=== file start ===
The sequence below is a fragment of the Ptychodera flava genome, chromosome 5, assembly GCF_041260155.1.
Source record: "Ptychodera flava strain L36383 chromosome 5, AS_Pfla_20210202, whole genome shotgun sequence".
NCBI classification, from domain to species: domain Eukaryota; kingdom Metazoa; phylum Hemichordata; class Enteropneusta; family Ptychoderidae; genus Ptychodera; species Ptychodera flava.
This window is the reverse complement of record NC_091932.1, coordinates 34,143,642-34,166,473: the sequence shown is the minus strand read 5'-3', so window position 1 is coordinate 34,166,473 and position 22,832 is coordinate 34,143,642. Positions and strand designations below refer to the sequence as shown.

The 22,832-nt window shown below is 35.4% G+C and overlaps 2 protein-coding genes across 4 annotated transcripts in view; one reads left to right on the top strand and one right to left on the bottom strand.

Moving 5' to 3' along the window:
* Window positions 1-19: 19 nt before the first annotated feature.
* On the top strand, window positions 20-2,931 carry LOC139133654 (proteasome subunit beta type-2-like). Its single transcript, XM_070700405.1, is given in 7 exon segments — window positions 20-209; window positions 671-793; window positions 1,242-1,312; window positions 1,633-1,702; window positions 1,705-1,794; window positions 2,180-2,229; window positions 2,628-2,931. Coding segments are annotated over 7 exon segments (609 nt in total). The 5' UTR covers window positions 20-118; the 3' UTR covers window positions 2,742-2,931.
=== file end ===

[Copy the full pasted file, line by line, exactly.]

The sequence below is a fragment of the Ptychodera flava genome, chromosome 5, assembly GCF_041260155.1.
Source record: "Ptychodera flava strain L36383 chromosome 5, AS_Pfla_20210202, whole genome shotgun sequence".
NCBI classification, from domain to species: domain Eukaryota; kingdom Metazoa; phylum Hemichordata; class Enteropneusta; family Ptychoderidae; genus Ptychodera; species Ptychodera flava.
This window is the reverse complement of record NC_091932.1, coordinates 34,143,642-34,166,473: the sequence shown is the minus strand read 5'-3', so window position 1 is coordinate 34,166,473 and position 22,832 is coordinate 34,143,642. Positions and strand designations below refer to the sequence as shown.

The 22,832-nt window shown below is 35.4% G+C and overlaps 2 protein-coding genes across 4 annotated transcripts in view; one reads left to right on the top strand and one right to left on the bottom strand.

Moving 5' to 3' along the window:
* Window positions 1-19: 19 nt before the first annotated feature.
* On the top strand, window positions 20-2,931 carry LOC139133654 (proteasome subunit beta type-2-like). Its single transcript, XM_070700405.1, is given in 7 exon segments — window positions 20-209; window positions 671-793; window positions 1,242-1,312; window positions 1,633-1,702; window positions 1,705-1,794; window positions 2,180-2,229; window positions 2,628-2,931. Coding segments are annotated over 7 exon segments (609 nt in total). The 5' UTR covers window positions 20-118; the 3' UTR covers window positions 2,742-2,931.